- The Washington Times - Tuesday, June 18, 2019

Vice President Mike Pence on Tuesday called anew for the ouster of embattled Venezuelan President Nicolas Maduro, asserting that the socialist leader’s removal is the only way democracy can be restored in the South American nation.

The Maduro regime is “a threat to peace and security across the hemisphere,” said Mr. Pence, noting the thousands of refugees fleeing Venezuela’s economic meltdown to nations across the region, including the United States.

Speaking in Miami ahead of the deployment of the Navy’s USNS Comfort hospital ship to the region in response to the widening humanitarian crisis, Mr. Pence reiterated the Trump administration’s 6-month-old assertion that Mr. Maduro “is a dictator with no legitimate claim to power.”


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Nicolas Maduro must go,” the vice president said alongside Adm. Craig Faller, the U.S. Southern Command chief. “Once he is gone, we believe there can be a pathway to free and fair elections [in Venezuela].”

Venezuelan opposition leader Juan Guaido launched a campaign in January to remove Mr. Maduro from power. Backed by the U.S. and dozens of other nations, Mr. Guaido contends he is the rightful leader of Venezuela after a sham election that kept Mr. Maduro in office.



Mr. Guaido heads the opposition-controlled National Assembly. He and his followers made global headlines in May by announcing a self-declared “final phase” of internal efforts to oust Mr. Maduro from the Venezuelan presidency.

Violent clashes briefly followed in Caracas between Guaido supporters and government troops but ended when pro-Maduro security forces reasserted control over the Venezuelan capital.

Venezuela’s chief prosecutor on Tuesday accused Mr. Guaido of being the author of a public corruption scheme stemming from a call for the security forces to abandon Mr. Maduro.

Attorney General Tarek William Saab said his office is investigating two diplomatic representatives of Mr. Guaido who are accused of stealing money and falsifying hotel bills while helping Venezuelan soldiers desert into neighboring Colombia. The Maduro government previously accused Mr. Guaido of criminal activity but stopped short of jailing him.

Michelle Bachelet, U.N. high commissioner for human rights, is expected to visit Venezuela this week to meet with Mr. Maduro and Mr. Guaido, as well as with victims of human rights violations.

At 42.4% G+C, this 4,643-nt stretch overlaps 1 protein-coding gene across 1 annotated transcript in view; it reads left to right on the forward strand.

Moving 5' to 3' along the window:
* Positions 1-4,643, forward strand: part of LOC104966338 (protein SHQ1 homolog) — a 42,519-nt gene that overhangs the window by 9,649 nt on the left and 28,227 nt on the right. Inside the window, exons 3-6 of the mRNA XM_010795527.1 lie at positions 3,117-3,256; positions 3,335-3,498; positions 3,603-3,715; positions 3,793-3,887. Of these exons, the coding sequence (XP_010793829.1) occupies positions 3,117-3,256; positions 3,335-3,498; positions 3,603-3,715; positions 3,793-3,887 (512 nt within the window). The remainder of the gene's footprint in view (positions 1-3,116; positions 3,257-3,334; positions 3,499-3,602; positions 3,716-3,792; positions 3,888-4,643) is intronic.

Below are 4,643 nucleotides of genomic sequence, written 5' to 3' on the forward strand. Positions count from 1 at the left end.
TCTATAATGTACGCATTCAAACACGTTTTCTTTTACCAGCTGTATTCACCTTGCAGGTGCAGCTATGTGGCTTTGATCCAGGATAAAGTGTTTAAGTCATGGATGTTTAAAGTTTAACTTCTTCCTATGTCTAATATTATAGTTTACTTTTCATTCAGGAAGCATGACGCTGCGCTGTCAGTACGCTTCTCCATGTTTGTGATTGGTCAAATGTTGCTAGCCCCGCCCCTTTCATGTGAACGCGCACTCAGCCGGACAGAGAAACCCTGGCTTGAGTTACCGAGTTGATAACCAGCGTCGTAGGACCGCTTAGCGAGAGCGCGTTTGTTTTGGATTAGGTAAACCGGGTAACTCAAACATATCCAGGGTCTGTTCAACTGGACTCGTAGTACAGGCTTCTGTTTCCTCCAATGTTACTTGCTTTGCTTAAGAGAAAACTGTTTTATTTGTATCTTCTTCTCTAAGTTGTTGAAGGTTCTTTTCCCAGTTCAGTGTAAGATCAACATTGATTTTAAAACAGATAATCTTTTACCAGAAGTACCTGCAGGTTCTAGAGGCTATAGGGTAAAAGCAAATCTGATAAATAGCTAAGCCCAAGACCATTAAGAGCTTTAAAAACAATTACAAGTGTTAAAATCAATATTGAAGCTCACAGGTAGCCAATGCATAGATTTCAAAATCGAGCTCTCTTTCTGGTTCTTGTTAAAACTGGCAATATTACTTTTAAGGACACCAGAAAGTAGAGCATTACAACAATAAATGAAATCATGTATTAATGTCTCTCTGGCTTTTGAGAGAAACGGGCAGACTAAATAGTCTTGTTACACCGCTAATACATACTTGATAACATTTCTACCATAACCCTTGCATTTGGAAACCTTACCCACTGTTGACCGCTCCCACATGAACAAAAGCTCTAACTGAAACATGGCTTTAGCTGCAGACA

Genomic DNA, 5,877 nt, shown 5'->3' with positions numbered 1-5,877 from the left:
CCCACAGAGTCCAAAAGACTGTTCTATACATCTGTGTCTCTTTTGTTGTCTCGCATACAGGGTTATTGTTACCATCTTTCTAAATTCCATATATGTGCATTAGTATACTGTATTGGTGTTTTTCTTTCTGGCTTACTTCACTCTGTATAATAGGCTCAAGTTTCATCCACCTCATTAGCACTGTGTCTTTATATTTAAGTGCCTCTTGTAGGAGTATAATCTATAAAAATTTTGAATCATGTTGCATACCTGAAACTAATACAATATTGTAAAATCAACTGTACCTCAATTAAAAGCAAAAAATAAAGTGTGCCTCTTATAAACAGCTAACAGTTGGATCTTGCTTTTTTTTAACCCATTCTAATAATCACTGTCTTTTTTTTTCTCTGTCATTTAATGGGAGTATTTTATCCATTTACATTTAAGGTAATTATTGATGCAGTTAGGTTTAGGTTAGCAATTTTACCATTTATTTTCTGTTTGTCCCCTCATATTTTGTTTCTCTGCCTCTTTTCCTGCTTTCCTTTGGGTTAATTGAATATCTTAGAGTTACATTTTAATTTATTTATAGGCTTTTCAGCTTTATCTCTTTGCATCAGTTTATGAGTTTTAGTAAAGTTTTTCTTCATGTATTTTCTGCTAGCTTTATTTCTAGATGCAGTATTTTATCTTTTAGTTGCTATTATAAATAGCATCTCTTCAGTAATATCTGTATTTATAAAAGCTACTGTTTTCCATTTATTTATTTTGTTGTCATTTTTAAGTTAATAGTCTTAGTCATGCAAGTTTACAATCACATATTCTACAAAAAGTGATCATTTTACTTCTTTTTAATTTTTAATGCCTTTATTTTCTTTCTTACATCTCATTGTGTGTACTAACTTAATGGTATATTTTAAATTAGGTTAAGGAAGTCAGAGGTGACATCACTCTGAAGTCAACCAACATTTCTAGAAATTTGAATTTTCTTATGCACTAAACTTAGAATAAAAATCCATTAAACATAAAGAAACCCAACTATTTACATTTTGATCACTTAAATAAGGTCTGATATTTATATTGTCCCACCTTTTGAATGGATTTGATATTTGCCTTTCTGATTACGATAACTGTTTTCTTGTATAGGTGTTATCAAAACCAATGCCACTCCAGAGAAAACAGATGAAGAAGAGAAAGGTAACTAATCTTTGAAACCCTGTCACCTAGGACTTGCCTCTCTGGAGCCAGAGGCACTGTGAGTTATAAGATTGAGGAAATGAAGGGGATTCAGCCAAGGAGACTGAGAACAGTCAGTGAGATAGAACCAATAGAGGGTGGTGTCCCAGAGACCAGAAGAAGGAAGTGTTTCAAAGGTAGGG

The Trump administration has recognized Mr. Guaido as Venezuela’s interim president and imposed sanctions on the country’s already deteriorating oil industry. Mr. Maduro maintains backing from Cuba, Russia and other nations.

Mr. Pence said Tuesday that Venezuela under Mr. Maduro has devolved into “unprecedented crisis and oppression,” with 9 out of 10 people now living in poverty.

The USNS Comfort’s deployment marks the second time in six months that the Navy hospital ship has headed to the region. Pentagon officials said the ship will make several stops in Colombia, Costa Rica, the Dominican Republic, Ecuador, Grenada, Haiti, Jamaica, Panama, St. Lucia, and St. Kitts and Nevis.

The Comfort’s medical crews “will provide care on board and at land-based medical sites, helping to relieve pressure on national medical systems strained partly by an increase in displaced Venezuelans,” the Navy said in a statement Monday.

Washington has sent some 500 metric tons of food, medicine and other material to Venezuela in recent months.

Mr. Pence lamented Tuesday that military forces loyal to Mr. Maduro have blocked all of the aid from entering Venezuela.

“We are with our neighbors, and we will stand with them,” the vice president said of the effort to aid the Venezuelan people. “We will continue to stand strong until freedom, democracy and the rule of law are restored.”

This article is based in part on wire service reports.

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